Art and education: Here is a handy list of museums to get you started: the Field Museum, the Shedd Aquarium and the Adler Planetarium (all located right next to each other); the Art Institute of Chicago; the Museum of Contemporary Art (free admission for NU students); the Museum of Science and Industry and the DuSable Museum of African American History (on the South Side — Hyde Park and Washington Park, respectively); and the National Museum of Mexican Art (West Side).
Theatre: Not only does Chicago have some of the most famous regional theatres nationwide, but it is home to one of the most vibrant “storefront” theatre scenes — smaller, lower-budget playhouses. Steppenwolf Theatre, Lookingglass Theatre and the Goodman Theatre are major regional theatres in Chicago. If you’re interested in checking out smaller, storefront theatres, A Red Orchid is a good place to start. And for laughs, check out The Second City in Old Town for improv-based sketch comedy. A trip there will also allow you a look at the place where many Northwestern alums, like Julia Louis-Dreyfus (Communication ’83) and Stephen Colbert (Communication ’86), got their starts.
Shopping. The Magnificent Mile is a section of Michigan Avenue in the Loop and the city’s commercial district. It hosts landmarks like the Chicago Water Tower and is easily accessible from the Chicago Campus. For thrift shopping, check out Wicker Park in West Town.
Boystown. Described by tourism website Choose Chicago as the “oldest officially recognized gay neighborhood in the United States,” Boystown is a great stop for dining, nightlife and supporting LGBTQ-owned businesses and LGBTQ community.
How can I stay civically engaged?
The Center for Civic Engagement on campus has an array of curricular and co-curricular programs that can connect students to civic life. Affiliated programs include Engage Chicago, a for-credit summer field study program, and a certificate program in civic engagement.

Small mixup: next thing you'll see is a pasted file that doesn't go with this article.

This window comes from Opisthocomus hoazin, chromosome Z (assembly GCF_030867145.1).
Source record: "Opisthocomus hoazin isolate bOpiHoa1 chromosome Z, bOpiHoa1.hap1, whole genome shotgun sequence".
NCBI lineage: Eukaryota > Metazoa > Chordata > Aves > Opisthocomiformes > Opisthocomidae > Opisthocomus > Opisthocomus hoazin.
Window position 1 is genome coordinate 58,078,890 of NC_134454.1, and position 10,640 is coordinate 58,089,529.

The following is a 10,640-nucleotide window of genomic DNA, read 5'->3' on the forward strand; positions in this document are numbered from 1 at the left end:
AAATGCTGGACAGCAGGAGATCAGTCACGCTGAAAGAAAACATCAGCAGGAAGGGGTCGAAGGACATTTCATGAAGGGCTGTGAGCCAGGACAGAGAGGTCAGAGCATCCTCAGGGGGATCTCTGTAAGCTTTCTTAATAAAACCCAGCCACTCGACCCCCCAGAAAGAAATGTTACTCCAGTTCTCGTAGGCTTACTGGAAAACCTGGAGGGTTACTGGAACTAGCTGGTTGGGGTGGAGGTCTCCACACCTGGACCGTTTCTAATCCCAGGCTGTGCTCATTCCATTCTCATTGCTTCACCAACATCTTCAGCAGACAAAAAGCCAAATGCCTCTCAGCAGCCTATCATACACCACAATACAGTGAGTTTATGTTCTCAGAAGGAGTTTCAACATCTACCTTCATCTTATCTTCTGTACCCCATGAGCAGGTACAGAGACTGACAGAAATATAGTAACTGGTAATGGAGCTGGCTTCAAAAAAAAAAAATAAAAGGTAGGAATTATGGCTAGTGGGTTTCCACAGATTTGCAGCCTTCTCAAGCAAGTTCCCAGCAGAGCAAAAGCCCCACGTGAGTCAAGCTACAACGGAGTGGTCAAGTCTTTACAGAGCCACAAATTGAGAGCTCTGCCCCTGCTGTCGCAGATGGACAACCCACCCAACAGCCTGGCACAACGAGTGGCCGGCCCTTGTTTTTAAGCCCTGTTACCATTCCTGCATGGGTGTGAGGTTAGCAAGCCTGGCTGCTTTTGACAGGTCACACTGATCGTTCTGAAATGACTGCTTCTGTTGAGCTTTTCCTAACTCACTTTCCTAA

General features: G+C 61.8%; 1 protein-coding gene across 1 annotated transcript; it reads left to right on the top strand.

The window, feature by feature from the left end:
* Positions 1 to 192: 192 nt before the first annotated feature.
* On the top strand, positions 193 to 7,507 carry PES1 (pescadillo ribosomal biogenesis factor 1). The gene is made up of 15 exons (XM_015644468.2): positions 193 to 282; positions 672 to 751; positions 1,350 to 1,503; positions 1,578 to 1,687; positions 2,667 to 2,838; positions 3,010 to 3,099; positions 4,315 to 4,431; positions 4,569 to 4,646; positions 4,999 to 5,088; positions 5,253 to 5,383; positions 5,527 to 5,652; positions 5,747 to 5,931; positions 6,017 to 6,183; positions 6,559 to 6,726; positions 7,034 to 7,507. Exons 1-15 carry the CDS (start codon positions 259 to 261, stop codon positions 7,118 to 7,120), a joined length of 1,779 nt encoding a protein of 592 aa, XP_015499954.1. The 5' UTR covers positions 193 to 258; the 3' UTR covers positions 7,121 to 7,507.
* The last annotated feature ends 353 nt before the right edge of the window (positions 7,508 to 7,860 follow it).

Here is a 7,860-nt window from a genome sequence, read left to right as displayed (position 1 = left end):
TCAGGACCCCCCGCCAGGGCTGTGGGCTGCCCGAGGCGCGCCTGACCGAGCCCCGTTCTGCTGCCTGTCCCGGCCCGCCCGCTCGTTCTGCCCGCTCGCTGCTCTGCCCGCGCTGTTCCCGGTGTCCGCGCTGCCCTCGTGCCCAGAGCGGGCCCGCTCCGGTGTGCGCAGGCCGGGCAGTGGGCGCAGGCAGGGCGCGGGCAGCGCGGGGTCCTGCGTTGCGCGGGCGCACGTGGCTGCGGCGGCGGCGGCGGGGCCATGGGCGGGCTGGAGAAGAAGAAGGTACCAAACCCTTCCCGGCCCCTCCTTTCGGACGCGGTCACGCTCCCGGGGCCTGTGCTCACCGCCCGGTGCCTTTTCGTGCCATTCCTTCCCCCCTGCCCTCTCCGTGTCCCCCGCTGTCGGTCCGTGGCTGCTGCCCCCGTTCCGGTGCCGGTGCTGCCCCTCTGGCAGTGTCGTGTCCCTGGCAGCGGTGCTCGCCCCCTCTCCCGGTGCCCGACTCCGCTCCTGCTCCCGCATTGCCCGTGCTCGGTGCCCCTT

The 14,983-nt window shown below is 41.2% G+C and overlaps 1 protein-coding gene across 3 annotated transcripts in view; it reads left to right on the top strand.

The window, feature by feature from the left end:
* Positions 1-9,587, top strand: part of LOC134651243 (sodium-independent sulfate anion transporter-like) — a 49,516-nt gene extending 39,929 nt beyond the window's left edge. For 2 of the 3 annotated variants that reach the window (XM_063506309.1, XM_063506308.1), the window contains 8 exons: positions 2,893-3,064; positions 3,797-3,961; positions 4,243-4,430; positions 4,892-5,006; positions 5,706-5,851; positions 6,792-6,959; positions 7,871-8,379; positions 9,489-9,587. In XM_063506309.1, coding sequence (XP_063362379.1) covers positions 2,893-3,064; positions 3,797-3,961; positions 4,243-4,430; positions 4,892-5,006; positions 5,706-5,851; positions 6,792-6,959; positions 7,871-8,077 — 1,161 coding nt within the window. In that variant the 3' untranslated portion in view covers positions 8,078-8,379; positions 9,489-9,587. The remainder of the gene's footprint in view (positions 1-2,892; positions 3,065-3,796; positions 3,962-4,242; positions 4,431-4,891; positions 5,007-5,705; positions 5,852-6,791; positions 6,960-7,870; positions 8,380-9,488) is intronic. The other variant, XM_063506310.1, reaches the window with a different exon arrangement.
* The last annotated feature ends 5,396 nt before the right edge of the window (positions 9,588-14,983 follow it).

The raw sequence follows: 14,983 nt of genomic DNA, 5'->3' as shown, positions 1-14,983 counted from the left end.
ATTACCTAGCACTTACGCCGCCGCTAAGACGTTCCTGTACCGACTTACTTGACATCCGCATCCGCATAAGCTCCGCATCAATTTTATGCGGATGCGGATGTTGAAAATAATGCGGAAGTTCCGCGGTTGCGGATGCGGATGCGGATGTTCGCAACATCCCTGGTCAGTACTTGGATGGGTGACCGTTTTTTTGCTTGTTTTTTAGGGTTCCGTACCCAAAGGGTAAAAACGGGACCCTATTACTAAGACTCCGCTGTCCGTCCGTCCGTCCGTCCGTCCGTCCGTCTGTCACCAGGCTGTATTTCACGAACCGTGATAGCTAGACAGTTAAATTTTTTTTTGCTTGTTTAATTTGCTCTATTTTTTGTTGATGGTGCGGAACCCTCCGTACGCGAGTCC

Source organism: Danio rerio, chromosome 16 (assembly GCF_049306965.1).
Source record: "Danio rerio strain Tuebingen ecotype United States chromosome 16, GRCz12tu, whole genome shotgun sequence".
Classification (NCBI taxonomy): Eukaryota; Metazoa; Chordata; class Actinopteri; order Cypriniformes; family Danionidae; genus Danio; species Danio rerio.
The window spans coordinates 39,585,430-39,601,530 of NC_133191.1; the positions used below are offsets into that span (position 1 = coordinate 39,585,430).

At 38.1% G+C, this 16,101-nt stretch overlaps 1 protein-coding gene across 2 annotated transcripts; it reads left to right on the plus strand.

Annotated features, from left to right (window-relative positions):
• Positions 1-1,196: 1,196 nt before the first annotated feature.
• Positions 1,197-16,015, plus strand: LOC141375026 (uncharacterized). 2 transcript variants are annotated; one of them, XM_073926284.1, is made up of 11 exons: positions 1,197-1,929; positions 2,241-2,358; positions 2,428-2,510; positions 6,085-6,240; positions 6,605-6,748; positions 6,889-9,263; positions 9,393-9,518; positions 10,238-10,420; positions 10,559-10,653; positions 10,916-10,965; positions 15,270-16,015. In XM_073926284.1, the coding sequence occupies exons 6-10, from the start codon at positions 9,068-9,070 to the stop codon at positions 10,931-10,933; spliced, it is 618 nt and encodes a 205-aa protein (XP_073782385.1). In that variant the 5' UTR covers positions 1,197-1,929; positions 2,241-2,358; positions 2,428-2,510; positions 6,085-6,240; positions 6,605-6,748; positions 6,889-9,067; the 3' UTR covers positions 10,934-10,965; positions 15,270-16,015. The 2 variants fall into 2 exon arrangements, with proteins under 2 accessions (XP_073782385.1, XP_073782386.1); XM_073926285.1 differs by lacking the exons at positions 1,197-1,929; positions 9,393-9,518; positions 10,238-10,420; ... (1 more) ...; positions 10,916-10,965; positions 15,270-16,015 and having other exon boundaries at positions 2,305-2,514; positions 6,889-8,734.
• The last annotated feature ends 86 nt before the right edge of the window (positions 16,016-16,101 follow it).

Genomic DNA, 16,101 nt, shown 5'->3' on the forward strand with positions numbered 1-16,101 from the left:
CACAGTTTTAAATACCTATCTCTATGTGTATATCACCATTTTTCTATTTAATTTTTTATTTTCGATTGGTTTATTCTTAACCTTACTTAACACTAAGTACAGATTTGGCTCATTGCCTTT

CCE Acting Director Rob Donahue emphasized that students need to not only learn near Chicago, but also learn from it.
“If we want to center the city and the opportunities that are beyond the campus more into the culture of what it’s like to be a student in Northwestern,” Donahue said, “we should make it part of how we orient people to the learning opportunities that are here.”
Val Buchanan is NU’s assistant director of leadership development and community engagement. For students who want to engage with the Chicago community, Buchanan highlighted ONE Northside, an organization dedicated to eliminating injustice through grassroots organizing on the North Side, and My Block, My Hood, My City, which works to provide opportunities to under-resourced youth.
Buchanan encourages any students interested in ways to stay engaged with the Chicago community to reach out to her directly.
Above all, living near Chicago will provide some great opportunities over the next four years, should you choose to pursue those. And as Donahue emphasized, that opportunity comes with a degree of responsibility.
“Being a responsible and engaged citizen requires some humility,” Donahue said. “We want students to take advantage of the city, but I really do believe wisdom is recognizing how much you don’t know, versus having all the answers.”